17-α hydroxyprogesterone caproate (17-OHPC) is long-acting IM progesterone in oil. 17-OHPC is currently used in the prevention of preterm birth (PTB) (21). However, recently the PROLONG (Progestin’s Role in Optimizing Neonatal Gestation) trial which was designed to assess the safety and efficacy of 17-OHPC injection for reducing risk of PTB and neonatal morbidity/mortality in pregnant women with a singleton gestation who had a previous singleton spontaneous PTB showed no statistical difference in preterm birth or neonatal morbidity in the group that received 17-OHPC versus placebo.
The long half-life (7.8 to 10 days) of 17-OHPC makes it a feasible alternative to daily IM progesterone. Less frequent administration of 17-OHPC may result in better patient tolerance and compliance.
Although comparison of IM and vaginal progesterone in FET cycles has been investigated (17), the use of 17-OHPC in the luteal phase is less explored. It is approximately seventeen years ago that one comparison study performed by Costabile et al. reported comparable clinical outcomes when 17-OHPC and daily IM progesterone were used for luteal support in fresh IVF cycles (22). In this study, comparative outcomes of FET cycles were demonstrated based on our center’s data when either daily intramuscular natural progesterone or thrice-weekly 17-α hydroxyprogesterone caproate was used for luteal support in women.
Study design: A retrospective comparative study of all autologous FET cycles with blastocysts (day 5 or 6) transfer performed at the Centre for Reproductive and Genetic Health (CRGH) in London from the 1st of Feb 2014 to the 31st of March 2017 was done for the type of progesterone used for luteal support. The luteal progesterone regimes were randomly assigned to the patients by their consultant. All the methods were carried out in accordance with relevant guidelines and regulations. All protocols were approved by an institutional committee. Ethical approval was obtained from the Institutional Review Board (IRB) at the Centre for Reproductive and Genetic Health (CRGH) on 21st Feb 2018. The IRB protocol number is IRB-0004C21.02.18.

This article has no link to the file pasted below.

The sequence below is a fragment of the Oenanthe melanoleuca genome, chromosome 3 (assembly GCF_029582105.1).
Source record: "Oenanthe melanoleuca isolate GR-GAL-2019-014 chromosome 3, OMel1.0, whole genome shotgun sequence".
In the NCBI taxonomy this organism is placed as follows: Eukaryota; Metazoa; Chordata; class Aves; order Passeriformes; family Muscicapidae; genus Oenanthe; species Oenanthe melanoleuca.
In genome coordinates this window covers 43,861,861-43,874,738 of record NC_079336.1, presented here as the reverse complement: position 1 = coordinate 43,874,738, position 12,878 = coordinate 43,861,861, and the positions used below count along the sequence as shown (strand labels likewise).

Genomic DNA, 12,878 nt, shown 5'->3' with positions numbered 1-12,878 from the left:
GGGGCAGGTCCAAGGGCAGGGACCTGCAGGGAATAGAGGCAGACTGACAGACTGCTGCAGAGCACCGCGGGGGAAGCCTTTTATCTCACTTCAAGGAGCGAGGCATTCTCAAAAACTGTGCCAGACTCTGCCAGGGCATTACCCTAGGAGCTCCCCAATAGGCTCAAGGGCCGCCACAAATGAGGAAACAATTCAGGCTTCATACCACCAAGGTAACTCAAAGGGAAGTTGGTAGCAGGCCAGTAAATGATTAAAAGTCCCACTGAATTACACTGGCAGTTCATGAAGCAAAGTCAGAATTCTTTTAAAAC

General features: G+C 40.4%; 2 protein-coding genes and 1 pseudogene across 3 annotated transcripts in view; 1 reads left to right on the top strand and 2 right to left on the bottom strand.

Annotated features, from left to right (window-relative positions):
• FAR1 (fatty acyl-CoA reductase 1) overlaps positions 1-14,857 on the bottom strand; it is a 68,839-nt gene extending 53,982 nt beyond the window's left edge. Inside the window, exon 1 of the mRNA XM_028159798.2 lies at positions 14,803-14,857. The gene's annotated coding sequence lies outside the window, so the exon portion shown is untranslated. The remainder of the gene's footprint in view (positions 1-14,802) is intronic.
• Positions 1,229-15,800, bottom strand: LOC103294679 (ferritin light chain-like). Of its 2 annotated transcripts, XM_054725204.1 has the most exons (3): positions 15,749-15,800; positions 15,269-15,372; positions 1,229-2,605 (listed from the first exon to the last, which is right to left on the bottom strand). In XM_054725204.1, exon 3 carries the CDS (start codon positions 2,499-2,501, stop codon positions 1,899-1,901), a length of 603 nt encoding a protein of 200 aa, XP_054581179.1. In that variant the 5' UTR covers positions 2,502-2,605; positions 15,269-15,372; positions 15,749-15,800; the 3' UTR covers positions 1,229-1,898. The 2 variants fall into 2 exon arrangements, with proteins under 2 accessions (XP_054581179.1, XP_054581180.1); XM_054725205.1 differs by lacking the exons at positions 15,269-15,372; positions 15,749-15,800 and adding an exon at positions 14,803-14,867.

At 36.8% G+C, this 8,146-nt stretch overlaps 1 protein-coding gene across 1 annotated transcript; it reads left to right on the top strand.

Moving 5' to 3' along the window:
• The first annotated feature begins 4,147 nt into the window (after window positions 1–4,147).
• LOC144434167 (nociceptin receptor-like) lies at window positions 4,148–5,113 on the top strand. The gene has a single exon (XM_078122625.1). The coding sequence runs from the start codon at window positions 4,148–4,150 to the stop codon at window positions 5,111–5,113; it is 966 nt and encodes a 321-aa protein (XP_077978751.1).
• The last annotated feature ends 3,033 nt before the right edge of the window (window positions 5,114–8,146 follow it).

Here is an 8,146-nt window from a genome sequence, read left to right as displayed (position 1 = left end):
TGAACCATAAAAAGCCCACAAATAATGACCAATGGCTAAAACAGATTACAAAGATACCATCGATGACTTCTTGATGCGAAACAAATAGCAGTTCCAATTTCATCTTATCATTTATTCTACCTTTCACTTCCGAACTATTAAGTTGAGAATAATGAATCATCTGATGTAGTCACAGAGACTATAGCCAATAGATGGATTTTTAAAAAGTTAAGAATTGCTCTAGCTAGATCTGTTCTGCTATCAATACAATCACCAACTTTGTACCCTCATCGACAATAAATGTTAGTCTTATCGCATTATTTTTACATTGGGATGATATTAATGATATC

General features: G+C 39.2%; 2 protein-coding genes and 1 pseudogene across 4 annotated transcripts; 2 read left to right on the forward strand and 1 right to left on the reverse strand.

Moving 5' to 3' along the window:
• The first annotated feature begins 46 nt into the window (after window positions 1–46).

In view of the retrospective nature of the study, all the procedures being performed were part of the routine care. All the patients completed the Human Fertilisation and Embryology Authority (HFEA) forms as informed consent for non-contact research.
Patient demographic details, FET cycle parameters, embryo quality, clinical outcomes, gestational age, weight and miscarriage rates were obtained from clinical records and compared between those supported with daily (100 mg) natural IM progesterone (Prontogest, AMSA, Italy) and those supported with 17-OHPC (Lentogest, IBSA, Italy) three times (341 mg) per week. The dosing of the progesterone was based on the randomized study of Costabile et al. in 2001 (22). All the cycles were with autologous oocytes and donor cycles were not included in this study. Based on inclusion criteria, all women undergoing a FET cycle were recruited. Egg recipient cycles were regarded as exclusion criteria. In all, 896 patients were included in the study (456 patients with IM natural progesterone and 440 patients with 17 OHPC).